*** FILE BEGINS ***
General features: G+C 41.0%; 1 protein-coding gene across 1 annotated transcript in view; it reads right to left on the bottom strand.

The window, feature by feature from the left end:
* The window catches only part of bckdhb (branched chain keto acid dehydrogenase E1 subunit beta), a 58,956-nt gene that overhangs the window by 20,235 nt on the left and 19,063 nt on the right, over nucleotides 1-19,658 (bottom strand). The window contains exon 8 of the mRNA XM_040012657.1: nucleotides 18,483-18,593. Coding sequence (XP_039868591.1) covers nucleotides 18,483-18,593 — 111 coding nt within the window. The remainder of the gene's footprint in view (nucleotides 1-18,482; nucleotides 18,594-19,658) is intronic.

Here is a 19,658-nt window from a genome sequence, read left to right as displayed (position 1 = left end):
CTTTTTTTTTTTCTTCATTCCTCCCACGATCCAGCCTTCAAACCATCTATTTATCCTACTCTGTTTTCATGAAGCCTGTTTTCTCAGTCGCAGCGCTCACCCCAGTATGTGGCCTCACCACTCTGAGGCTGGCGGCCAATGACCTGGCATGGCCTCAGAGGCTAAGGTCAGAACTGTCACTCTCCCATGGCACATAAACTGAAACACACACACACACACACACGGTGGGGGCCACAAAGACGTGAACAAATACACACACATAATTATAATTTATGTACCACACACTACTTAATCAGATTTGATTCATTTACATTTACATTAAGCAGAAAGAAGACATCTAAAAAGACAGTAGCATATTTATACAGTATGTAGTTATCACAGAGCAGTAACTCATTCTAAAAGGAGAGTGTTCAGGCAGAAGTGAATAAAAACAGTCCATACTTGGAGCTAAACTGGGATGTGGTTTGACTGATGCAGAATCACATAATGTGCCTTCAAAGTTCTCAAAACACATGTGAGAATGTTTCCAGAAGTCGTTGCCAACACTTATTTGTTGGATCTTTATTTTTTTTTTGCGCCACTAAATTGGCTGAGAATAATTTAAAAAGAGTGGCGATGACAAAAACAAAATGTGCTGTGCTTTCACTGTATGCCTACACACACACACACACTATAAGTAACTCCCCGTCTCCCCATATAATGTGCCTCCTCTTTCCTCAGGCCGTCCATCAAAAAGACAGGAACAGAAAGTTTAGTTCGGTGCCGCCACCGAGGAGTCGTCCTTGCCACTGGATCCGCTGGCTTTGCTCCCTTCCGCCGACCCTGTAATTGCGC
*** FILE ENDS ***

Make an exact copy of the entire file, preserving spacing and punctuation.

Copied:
General features: G+C 41.0%; 1 protein-coding gene across 1 annotated transcript in view; it reads right to left on the bottom strand.

The window, feature by feature from the left end:
* The window catches only part of bckdhb (branched chain keto acid dehydrogenase E1 subunit beta), a 58,956-nt gene that overhangs the window by 20,235 nt on the left and 19,063 nt on the right, over nucleotides 1-19,658 (bottom strand). The window contains exon 8 of the mRNA XM_040012657.1: nucleotides 18,483-18,593. Coding sequence (XP_039868591.1) covers nucleotides 18,483-18,593 — 111 coding nt within the window. The remainder of the gene's footprint in view (nucleotides 1-18,482; nucleotides 18,594-19,658) is intronic.

Here is a 19,658-nt window from a genome sequence, read left to right as displayed (position 1 = left end):
CTTTTTTTTTTTCTTCATTCCTCCCACGATCCAGCCTTCAAACCATCTATTTATCCTACTCTGTTTTCATGAAGCCTGTTTTCTCAGTCGCAGCGCTCACCCCAGTATGTGGCCTCACCACTCTGAGGCTGGCGGCCAATGACCTGGCATGGCCTCAGAGGCTAAGGTCAGAACTGTCACTCTCCCATGGCACATAAACTGAAACACACACACACACACACACGGTGGGGGCCACAAAGACGTGAACAAATACACACACATAATTATAATTTATGTACCACACACTACTTAATCAGATTTGATTCATTTACATTTACATTAAGCAGAAAGAAGACATCTAAAAAGACAGTAGCATATTTATACAGTATGTAGTTATCACAGAGCAGTAACTCATTCTAAAAGGAGAGTGTTCAGGCAGAAGTGAATAAAAACAGTCCATACTTGGAGCTAAACTGGGATGTGGTTTGACTGATGCAGAATCACATAATGTGCCTTCAAAGTTCTCAAAACACATGTGAGAATGTTTCCAGAAGTCGTTGCCAACACTTATTTGTTGGATCTTTATTTTTTTTTTGCGCCACTAAATTGGCTGAGAATAATTTAAAAAGAGTGGCGATGACAAAAACAAAATGTGCTGTGCTTTCACTGTATGCCTACACACACACACACACTATAAGTAACTCCCCGTCTCCCCATATAATGTGCCTCCTCTTTCCTCAGGCCGTCCATCAAAAAGACAGGAACAGAAAGTTTAGTTCGGTGCCGCCACCGAGGAGTCGTCCTTGCCACTGGATCCGCTGGCTTTGCTCCCTTCCGCCGACCCTGTAATTGCGC